The UK public purse delivered a smaller-than-expected surplus last month as public spending continued to increase.
The government posted a £1.3bn surplus in July, according to the Office for National Statistics (ONS), as it highlighted the budget restraints facing prime minister Boris Johnson amid significant Brexit-related spending commitments.
The surplus was £2.2bn smaller than in July 2018 and fell short of analyst forecasts of a £2.7bn surplus.
It’s typical for the public finances to show a surplus in July, due to the boost from self-assessment income tax payments swelling the national coffers.
But total tax income was 0.5% lower than in July 2018, as a 1.1% slump in corporation tax outpaced increases in income tax receipts and VAT payments.
Meanwhile, public finances were also impacted by a £2.6bn increase in government spending.
The rise was particularly driven by a £1.6bn increase in spending on goods and services, while spending on staff rose by £700m.
Borrowing for the first four months of the financial year has surged to £16bn, a 60% increase on the same period in 2018.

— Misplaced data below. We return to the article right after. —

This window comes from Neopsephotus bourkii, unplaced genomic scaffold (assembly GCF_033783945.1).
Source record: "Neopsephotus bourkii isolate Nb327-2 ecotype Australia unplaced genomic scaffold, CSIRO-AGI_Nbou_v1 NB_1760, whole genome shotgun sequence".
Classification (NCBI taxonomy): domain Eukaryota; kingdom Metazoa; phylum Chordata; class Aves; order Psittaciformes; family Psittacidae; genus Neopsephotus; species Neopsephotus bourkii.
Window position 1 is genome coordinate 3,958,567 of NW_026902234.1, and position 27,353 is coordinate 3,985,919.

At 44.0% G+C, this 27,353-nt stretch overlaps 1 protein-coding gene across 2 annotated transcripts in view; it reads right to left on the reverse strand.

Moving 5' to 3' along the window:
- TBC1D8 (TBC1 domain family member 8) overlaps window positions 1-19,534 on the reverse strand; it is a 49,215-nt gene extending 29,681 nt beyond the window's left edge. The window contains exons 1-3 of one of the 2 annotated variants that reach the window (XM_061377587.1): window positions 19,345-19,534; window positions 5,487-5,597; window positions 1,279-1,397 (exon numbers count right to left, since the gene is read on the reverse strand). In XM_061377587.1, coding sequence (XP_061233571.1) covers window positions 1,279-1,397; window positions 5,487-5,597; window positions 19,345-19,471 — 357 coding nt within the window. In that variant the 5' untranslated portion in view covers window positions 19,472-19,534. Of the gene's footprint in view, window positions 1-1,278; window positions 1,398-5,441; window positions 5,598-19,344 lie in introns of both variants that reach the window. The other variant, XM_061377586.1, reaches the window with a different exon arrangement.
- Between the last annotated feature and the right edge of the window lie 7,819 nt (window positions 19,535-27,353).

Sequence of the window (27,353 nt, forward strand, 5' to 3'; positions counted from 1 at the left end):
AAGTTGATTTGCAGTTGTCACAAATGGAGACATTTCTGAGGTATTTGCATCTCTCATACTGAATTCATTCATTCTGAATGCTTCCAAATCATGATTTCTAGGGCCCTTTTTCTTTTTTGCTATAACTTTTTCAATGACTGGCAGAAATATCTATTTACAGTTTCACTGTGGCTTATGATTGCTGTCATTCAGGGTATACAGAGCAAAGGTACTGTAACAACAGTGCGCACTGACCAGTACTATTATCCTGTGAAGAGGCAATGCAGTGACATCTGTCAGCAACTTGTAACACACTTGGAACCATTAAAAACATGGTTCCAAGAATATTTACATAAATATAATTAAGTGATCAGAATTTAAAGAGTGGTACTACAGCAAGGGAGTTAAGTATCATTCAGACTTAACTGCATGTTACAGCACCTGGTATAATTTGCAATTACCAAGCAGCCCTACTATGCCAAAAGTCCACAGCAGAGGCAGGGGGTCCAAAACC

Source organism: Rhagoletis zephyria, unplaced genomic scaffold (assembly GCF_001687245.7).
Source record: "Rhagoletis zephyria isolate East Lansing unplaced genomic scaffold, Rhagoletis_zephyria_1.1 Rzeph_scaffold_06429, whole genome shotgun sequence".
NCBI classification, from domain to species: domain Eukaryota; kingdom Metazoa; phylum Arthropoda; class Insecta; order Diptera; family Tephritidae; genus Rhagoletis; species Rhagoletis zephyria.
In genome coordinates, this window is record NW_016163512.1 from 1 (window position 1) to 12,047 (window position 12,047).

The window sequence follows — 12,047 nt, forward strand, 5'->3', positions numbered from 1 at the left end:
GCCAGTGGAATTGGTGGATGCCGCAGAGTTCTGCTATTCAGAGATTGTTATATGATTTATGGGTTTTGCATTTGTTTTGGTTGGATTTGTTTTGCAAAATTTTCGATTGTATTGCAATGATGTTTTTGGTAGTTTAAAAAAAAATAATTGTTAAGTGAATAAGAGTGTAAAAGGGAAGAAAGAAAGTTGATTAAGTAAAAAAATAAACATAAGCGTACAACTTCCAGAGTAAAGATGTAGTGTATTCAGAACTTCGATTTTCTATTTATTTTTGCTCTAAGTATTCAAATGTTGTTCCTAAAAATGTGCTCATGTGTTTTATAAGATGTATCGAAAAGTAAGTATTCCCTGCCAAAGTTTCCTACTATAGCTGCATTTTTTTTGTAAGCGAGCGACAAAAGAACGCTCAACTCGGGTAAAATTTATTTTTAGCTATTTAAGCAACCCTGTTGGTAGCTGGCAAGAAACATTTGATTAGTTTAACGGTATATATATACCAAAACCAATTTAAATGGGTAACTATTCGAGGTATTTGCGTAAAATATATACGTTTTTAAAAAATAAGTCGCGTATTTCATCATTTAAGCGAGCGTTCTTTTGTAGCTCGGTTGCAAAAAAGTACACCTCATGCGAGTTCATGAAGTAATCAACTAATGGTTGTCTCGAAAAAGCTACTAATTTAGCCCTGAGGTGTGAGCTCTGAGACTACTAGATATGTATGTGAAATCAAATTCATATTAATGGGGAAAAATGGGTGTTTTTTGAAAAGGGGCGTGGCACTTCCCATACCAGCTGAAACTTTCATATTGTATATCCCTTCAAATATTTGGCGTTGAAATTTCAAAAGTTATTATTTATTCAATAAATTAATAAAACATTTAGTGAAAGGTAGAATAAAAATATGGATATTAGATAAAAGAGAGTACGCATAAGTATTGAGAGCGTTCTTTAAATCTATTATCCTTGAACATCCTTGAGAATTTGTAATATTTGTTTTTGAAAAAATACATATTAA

The outlook for the public purse is clouded by the looming possibility of a no-deal Brexit, which is expected to increase government spending.
The new prime minister and chancellor Sajid Javid have made a raft of spending commitments in recent weeks, as well as opening more funds to deal with a no-deal scenario.
However, the ONS said there is still “insufficient certainty” to currently complete a formal assessment of the impact of a no-deal Brexit on public finances.
The fiscal watchdog, the Office for Budget Responsibility (OBR), said it expects £29.3bn to be borrowed in total this year, but borrowing is currently ahead of forecasts.
The figures also revealed that public sector debt rose to £1.8tn, an increase of £29.6bn compared to July 2018.
As a proportion of GDP, debt shrank by 1.3 percentage points to 82.4%.
John McDonnell, Labour’s shadow chancellor, said: “With the Conservatives only interested in forcing through a no-deal Brexit, nine years of economic mismanagement have left our public services in a terrible state ahead of the spending review.
“Instead of borrowing yet more money to fund their failed programme of tax cuts, the priority has to be reversing the damage done to schools and social care and stopping the roll-out of Universal Credit which is causing so much hardship.”
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